All eyes are on Georgia on Tuesday and the special election that has turned out to be the most expensive House race in American history.

After months of campaigning, Democrat Jon Ossoff and Republican Karen Handel are facing off to fill the seat vacated by Health and Human Services Secretary Tom Price in Georgia's Sixth Congressional District. The race, which has seen candidates and outside groups spending roughly $55 million, has captured the national spotlight -- and even Wall Street is paying attention.

A RealClearPolitics average of polls gives Handel, 55, a 0.2-point edge over 30-year-old Ossoff. Prediction market PredictIt gives Handel a 55% chance of victory. FiveThirtyEight's Nate Silver outlined a range of scenarios, some indicating a handy victory for Handel and others a win for Ossoff.

"We would be surprised if the Democrats did not win this race," said Cowen analyst Chris Krueger in a note on Monday. "This is the Trump referendum race national Democrats have been targeting for months, which has the added liberal kicker of previously been represented by Newt Gingrich."

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"This is a winnable race for Democrats -- and they need it, as this is the type of district they must to be able to win to sustain momentum going into November 2018," said Height Securities analyst Peter Cohn in a Tuesday note. "For Republicans, losing a seat they have held for decades would unquestionably be a blow, but they are still on track to keep four out of five GOP-held seats in special elections this year (including in today's less-heralded South Carolina election)."

The suburban Atlanta district has traditionally swung Republican, though trends have begun to shift. The district went for Mitt Romney by 23 percentage points against Barack Obama in 2012. By contrast, it chose Donald Trump over Hillary Clinton by only 1.5 percentage points.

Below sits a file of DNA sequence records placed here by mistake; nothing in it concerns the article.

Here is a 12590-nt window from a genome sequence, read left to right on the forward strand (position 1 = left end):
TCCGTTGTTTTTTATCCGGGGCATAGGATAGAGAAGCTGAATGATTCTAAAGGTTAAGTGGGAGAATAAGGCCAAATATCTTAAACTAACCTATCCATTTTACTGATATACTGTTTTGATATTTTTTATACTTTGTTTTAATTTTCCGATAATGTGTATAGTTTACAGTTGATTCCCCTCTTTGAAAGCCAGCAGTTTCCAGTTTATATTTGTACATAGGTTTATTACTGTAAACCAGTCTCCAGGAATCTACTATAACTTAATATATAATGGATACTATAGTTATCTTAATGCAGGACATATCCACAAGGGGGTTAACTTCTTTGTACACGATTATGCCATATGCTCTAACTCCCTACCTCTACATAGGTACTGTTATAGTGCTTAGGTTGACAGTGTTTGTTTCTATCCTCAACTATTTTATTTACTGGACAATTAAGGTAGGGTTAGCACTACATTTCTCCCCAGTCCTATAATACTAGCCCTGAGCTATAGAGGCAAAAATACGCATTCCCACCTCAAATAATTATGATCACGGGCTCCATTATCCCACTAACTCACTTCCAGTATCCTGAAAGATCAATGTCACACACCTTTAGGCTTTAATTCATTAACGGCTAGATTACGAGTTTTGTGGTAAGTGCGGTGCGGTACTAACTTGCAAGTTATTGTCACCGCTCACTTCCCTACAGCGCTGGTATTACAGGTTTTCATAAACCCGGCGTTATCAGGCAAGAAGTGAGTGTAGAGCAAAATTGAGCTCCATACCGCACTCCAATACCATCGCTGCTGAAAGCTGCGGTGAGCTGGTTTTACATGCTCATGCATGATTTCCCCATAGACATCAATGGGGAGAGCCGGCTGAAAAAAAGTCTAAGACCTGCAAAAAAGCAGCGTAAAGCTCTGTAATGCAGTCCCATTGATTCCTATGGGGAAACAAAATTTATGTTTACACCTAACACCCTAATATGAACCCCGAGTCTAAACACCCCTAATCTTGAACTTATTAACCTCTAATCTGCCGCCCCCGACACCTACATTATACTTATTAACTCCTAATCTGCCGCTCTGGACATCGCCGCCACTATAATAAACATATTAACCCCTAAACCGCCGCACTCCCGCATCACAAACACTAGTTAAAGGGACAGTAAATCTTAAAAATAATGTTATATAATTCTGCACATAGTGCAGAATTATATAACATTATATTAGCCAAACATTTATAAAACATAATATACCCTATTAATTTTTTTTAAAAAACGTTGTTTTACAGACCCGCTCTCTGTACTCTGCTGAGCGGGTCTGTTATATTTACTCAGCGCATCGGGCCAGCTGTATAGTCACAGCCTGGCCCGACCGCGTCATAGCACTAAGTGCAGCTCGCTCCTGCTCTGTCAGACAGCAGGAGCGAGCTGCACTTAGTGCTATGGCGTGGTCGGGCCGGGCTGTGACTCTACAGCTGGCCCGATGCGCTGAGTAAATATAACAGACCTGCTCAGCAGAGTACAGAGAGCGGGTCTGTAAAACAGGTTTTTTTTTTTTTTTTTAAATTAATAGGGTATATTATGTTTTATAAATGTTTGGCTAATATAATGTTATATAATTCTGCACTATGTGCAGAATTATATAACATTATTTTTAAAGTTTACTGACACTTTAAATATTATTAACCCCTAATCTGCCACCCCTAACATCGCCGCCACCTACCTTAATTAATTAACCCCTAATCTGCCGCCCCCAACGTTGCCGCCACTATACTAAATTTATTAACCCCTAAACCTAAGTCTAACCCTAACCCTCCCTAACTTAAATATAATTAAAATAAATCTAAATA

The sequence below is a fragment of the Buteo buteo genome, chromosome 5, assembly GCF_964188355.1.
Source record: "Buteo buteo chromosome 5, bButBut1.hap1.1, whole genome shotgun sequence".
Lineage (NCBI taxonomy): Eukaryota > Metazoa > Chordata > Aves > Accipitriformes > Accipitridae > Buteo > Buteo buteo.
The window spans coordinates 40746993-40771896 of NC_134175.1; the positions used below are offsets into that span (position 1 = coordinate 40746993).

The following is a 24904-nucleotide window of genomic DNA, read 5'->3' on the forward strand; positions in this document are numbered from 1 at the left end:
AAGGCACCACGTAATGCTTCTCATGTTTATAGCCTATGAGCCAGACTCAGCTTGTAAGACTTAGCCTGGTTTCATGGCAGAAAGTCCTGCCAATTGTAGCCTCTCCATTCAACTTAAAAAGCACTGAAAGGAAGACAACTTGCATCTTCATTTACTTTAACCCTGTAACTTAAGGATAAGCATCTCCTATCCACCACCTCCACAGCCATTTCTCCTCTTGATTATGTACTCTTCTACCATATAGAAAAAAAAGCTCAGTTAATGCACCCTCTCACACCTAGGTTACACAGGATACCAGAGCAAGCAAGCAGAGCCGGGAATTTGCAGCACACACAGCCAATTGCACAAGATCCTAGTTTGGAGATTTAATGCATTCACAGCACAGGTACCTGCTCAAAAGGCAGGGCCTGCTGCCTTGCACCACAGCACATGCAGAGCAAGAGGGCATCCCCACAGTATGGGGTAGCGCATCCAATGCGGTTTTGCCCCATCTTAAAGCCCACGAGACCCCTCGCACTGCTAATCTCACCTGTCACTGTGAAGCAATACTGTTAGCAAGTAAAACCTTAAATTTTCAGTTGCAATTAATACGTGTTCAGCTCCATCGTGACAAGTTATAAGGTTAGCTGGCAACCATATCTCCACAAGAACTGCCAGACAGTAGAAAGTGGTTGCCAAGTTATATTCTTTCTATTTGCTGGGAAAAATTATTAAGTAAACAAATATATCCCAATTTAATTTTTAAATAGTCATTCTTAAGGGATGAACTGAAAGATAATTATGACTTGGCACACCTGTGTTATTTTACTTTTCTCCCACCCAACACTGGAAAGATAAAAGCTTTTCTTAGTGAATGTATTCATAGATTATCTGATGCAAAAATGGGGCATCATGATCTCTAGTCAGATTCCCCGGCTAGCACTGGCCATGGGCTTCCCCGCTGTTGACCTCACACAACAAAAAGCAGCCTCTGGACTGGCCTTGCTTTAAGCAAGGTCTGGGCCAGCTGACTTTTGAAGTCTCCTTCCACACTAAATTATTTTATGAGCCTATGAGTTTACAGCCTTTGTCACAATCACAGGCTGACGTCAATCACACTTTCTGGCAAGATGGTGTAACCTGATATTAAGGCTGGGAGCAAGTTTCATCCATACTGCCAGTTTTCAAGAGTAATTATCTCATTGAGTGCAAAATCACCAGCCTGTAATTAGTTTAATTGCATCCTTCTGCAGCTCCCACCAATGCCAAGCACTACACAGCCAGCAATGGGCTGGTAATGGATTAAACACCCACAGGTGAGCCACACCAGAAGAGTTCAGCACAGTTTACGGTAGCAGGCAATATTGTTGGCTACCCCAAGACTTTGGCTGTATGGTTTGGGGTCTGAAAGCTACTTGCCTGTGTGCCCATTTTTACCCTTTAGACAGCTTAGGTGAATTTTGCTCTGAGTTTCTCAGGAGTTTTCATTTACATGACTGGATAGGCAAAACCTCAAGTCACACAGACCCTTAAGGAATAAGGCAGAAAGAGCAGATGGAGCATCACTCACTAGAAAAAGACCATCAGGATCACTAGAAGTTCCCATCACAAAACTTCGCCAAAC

While the general consensus among most observers is that the national significance of Georgia's special election is overblown, its results are being closely watched in Washington and on Wall Street as a signal of what might be to come in the 2018 midterms.

Republicans have thus far failed to deliver on their major legislative agenda items -- namely, health care and tax reform -- though Speaker of the House Paul Ryan (R-WI) renewed his pledge to tackle tax legislation by the end of the year on Tuesday. An Ossoff win could signal a potential Democratic takeover of the House next year, which would stall the GOP's agenda then but could potentially speed things up now.

"Both parties will spin the outcome of these elections -- especially given the distinctiveness of the districts and the distance to the midterms -- but we believe the GA-06 could have an impact on the broader agenda in D.C.," said Compass Point analyst Isaac Boltansky in a note on Monday. "Our sense is that a GOP loss in the GA-06 would further embolden Democratic opposition, but it could conceivably catalyze GOP action on key legislative agenda items. Self-preservation is a powerful motivator and its will only strengthen as the midterm elections draw near."